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Applying MOOC Lessons to Traditional Classrooms: Tips for Teachers

One of the great benefits afforded by the current generation of MOOCs is their transparency. Top tier universities have embraced the first open-registration platforms as large-scale experiments that might help them in the future while promoting their brands worldwide. Beyond the news and public debates about the size of classes and what this means for the future of education, a set of practical methods for delivering online courses has emerged.

mooc review

Municipal Archives of Trondheim via WikiMedia

If you are a teacher, whether in high school, in college or in other educational settings such as workplace training programs, there are lessons from MOOCs that might help you more effectively engage your students. Keep in mind that many recent MOOC experiments started as systems designed to support classroom learning. Here are some tips that jump out of the research we have reviewed, the interviews we have conducted and the courses we have taken.

Tip #1: BYOD

You may be able to set up your class as Bring Your Own Device, since students have the equipment they need to engage in online courses. If you are a student, please pass this along to teachers you know. Show them how you use your phone or tablet to coordinate your activities and give feedback with instant messages. Show them the apps you use to interact with maps, search for things and make purchase decisions. Share some of your posts to Twitter, Instagram or Facebook and let them see the feedback you get already. Offer to help them create lessons that engage their students and at the same time discover more value in what they teach. Of course, if you are a teacher, you should know these things. Digital literacy has evolved to mainstream status and can become a foundation for schools of all kinds.

Tip #2: Flip Your Class

MOOCs have proved that many students prefer to engage in classwork while not physically in the class. As smartphones, tablets and Internet-connected laptops have become universally available to students, they engage with their friends, family, teachers and classmates in new ways. In particular, students find that watching videos, taking quizzes and participating in class discussion is easier when their minds are clear and in focus. In a MOOC, this means someone in India is on an equal footing as a student in New Hampshire. In a school class, it means someone at soccer practice, on a ski trip or sick at home is on an equal footing with the students seated in the front row. Students come to class with a variety of issues facing them and a very short period in which to focus on the work they need to do. Online tools enable teachers to extend their classes beyond the school building so students have more opportunities in which to make what happens in class a meaningful part of their lives.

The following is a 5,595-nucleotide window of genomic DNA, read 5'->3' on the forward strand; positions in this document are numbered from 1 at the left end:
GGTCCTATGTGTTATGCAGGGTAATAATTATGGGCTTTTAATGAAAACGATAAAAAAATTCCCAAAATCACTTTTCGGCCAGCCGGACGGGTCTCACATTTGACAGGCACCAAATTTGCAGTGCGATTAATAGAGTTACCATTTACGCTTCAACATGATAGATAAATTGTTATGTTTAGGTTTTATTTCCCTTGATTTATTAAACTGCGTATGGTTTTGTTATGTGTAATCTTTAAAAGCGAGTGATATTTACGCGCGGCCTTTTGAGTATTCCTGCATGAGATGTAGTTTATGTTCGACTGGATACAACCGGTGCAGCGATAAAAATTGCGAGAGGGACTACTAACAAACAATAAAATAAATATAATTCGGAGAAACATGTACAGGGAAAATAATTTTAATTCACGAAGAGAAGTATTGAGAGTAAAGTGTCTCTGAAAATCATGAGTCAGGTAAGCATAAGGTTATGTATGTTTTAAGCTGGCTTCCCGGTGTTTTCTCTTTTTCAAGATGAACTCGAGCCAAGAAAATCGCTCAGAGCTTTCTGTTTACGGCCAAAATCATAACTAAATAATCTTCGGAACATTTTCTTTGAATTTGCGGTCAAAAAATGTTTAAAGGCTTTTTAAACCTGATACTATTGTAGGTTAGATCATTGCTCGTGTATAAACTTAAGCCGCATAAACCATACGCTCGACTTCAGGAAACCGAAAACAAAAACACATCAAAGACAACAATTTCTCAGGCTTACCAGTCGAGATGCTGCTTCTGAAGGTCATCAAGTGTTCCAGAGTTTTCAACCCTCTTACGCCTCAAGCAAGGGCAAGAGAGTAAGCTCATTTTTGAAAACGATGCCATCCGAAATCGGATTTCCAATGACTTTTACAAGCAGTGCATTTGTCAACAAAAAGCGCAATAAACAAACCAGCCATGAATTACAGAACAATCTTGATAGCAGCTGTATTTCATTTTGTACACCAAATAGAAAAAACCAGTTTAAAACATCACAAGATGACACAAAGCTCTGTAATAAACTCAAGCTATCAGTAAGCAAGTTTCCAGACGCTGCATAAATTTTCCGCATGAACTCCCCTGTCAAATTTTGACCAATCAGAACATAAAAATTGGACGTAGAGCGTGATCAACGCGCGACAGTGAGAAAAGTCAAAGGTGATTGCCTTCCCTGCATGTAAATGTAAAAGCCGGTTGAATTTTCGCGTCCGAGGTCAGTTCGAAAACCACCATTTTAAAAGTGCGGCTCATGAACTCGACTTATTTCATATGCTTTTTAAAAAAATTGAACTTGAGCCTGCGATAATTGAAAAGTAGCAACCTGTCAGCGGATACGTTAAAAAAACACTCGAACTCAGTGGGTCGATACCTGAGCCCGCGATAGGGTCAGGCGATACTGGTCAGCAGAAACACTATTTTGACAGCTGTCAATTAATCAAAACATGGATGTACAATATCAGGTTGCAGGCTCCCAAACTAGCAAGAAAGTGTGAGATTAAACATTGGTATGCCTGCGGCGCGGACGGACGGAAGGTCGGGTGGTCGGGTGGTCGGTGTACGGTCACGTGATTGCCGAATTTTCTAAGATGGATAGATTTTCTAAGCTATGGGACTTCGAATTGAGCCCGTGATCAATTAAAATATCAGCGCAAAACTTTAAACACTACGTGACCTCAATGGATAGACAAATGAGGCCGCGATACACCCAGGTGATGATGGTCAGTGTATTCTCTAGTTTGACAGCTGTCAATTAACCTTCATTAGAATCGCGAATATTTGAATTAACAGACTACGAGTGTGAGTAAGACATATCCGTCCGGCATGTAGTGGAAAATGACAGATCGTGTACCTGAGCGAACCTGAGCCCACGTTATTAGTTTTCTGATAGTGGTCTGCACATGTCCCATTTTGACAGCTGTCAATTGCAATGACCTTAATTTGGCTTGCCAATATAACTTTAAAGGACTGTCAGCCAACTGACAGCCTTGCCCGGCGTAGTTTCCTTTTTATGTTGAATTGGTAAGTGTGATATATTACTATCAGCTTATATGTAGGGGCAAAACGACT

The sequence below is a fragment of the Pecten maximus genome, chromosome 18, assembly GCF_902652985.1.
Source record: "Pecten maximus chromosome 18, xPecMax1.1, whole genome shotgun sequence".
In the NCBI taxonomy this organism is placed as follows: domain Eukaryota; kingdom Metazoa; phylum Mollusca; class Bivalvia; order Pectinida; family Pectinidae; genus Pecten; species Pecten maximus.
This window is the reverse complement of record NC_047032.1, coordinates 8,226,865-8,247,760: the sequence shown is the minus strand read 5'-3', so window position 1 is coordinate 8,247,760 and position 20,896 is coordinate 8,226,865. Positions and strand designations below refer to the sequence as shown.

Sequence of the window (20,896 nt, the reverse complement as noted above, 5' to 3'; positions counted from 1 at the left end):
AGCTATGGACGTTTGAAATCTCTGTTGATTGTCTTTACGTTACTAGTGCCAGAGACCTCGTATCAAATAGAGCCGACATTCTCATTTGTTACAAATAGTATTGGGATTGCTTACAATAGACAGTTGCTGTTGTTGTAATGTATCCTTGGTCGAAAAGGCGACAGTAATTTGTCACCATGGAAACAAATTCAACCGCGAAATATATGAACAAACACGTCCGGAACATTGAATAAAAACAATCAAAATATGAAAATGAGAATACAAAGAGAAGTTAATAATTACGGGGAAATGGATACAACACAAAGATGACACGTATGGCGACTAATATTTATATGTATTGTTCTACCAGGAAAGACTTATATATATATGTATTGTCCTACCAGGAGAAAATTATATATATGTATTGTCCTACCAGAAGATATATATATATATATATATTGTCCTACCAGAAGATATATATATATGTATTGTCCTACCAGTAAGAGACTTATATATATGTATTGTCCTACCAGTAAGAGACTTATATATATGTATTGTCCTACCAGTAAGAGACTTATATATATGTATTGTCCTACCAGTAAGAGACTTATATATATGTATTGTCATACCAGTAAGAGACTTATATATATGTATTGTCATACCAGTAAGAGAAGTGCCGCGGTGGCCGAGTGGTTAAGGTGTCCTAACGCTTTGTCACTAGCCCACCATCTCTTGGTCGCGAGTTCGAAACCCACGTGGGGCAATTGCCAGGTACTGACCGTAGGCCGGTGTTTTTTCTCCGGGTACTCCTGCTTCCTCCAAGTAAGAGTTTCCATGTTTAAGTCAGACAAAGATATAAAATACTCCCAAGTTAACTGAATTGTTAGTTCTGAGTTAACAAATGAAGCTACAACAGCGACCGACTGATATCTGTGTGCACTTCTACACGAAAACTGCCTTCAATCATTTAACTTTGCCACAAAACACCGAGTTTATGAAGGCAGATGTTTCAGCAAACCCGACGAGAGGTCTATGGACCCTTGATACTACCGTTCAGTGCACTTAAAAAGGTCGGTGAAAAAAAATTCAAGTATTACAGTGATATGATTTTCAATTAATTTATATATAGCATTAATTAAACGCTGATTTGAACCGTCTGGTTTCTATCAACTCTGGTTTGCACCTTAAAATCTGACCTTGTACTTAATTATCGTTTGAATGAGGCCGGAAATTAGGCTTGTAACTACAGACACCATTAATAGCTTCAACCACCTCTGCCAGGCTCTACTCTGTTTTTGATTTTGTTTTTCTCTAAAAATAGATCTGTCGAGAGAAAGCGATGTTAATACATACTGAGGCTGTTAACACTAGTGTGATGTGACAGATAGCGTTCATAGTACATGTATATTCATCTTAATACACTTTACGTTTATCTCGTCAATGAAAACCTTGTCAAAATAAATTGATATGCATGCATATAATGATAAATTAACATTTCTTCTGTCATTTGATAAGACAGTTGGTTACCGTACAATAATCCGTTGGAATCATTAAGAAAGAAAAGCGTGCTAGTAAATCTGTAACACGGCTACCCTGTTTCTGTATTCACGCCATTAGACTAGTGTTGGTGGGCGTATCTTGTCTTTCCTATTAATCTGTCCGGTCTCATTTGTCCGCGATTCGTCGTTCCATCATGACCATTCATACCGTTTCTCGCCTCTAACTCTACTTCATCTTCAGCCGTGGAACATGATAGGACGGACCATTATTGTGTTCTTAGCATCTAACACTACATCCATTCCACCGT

Tip #3: Engagement Breeds Success

MOOC research shows that successful students engage consistently with the resources they are provided online (mostly videos, readings, quizzes, forum discussions and wikis in which students contribute their own work). For school classes, teachers have the tools to create online “touch points” to involve students while they are out of class. Online assignments can be as simple as sending out a tweet or posting a note inviting response in preparation for an upcoming class. Ask students to post relevant articles or pictures that illustrate what will be covered in an upcoming class or review what they just learned. When you employ this simple technique, everyone sees who is engaged as the course progresses and can cheer them on or provide guidance. Use class time to motivate or address issues with those who need help.

Tip #4: Go Local

Local teachers can also do something that MOOCs have a hard time with: create successful study groups. When students see more of the contributions submitted by their peers, they know who is “getting it” and can seek them out to collaborate on projects or ask for assistance as needed. The example I use with teachers is to send out a note through the class Google+ community with an assignment such as: “Tomorrow we will examine the use of conflict as an effective way to bring attention to a story. On your way home tonight, pay attention for what conflicts you see around you and take a picture or video if something comes up that illustrates the concept. Make a caption to explain what you see and invite discussion.” Teachers end up with pictorial and textual depictions of traffic jams, dogs confronted by cats, flowers struggling in unwatered gardens and shots from football practice. The comments generated overnight help you make the focus for the next day.

Tip #5: Create Online Hubs

All that is needed to flip your class is an online “anchor”, a web site that students can go to for course materials, timelines and access to their cohort. If you are a teacher, I’m assuming you already have systems in place to manage registration, grades and attendance, so let’s set those elements aside as the tools described here will work work within that structure. The goal is to create for students a smooth transition between their existing “social networks”, the members of their class and the work they need to produce in class.